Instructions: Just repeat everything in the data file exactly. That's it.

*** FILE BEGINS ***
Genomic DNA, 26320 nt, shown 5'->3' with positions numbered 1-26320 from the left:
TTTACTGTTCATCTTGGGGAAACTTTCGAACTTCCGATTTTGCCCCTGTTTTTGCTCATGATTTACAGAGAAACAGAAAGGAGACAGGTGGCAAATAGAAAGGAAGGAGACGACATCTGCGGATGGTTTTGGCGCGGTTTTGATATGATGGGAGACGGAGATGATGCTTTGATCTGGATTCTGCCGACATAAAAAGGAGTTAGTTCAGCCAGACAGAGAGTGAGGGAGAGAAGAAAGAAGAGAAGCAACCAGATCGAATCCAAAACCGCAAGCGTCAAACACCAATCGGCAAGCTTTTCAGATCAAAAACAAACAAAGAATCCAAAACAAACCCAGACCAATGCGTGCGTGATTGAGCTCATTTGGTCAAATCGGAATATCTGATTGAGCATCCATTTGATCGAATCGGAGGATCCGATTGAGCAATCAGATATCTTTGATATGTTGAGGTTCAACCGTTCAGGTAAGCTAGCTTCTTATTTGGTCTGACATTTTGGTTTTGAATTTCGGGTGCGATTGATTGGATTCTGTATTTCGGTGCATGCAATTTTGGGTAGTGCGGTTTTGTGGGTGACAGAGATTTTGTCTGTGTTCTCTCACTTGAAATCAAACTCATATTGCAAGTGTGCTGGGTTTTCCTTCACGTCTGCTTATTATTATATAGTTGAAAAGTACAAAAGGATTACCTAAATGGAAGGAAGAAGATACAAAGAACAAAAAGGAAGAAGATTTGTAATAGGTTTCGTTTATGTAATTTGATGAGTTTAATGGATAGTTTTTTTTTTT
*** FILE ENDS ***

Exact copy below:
Genomic DNA, 26320 nt, shown 5'->3' with positions numbered 1-26320 from the left:
TTTACTGTTCATCTTGGGGAAACTTTCGAACTTCCGATTTTGCCCCTGTTTTTGCTCATGATTTACAGAGAAACAGAAAGGAGACAGGTGGCAAATAGAAAGGAAGGAGACGACATCTGCGGATGGTTTTGGCGCGGTTTTGATATGATGGGAGACGGAGATGATGCTTTGATCTGGATTCTGCCGACATAAAAAGGAGTTAGTTCAGCCAGACAGAGAGTGAGGGAGAGAAGAAAGAAGAGAAGCAACCAGATCGAATCCAAAACCGCAAGCGTCAAACACCAATCGGCAAGCTTTTCAGATCAAAAACAAACAAAGAATCCAAAACAAACCCAGACCAATGCGTGCGTGATTGAGCTCATTTGGTCAAATCGGAATATCTGATTGAGCATCCATTTGATCGAATCGGAGGATCCGATTGAGCAATCAGATATCTTTGATATGTTGAGGTTCAACCGTTCAGGTAAGCTAGCTTCTTATTTGGTCTGACATTTTGGTTTTGAATTTCGGGTGCGATTGATTGGATTCTGTATTTCGGTGCATGCAATTTTGGGTAGTGCGGTTTTGTGGGTGACAGAGATTTTGTCTGTGTTCTCTCACTTGAAATCAAACTCATATTGCAAGTGTGCTGGGTTTTCCTTCACGTCTGCTTATTATTATATAGTTGAAAAGTACAAAAGGATTACCTAAATGGAAGGAAGAAGATACAAAGAACAAAAAGGAAGAAGATTTGTAATAGGTTTCGTTTATGTAATTTGATGAGTTTAATGGATAGTTTTTTTTTTT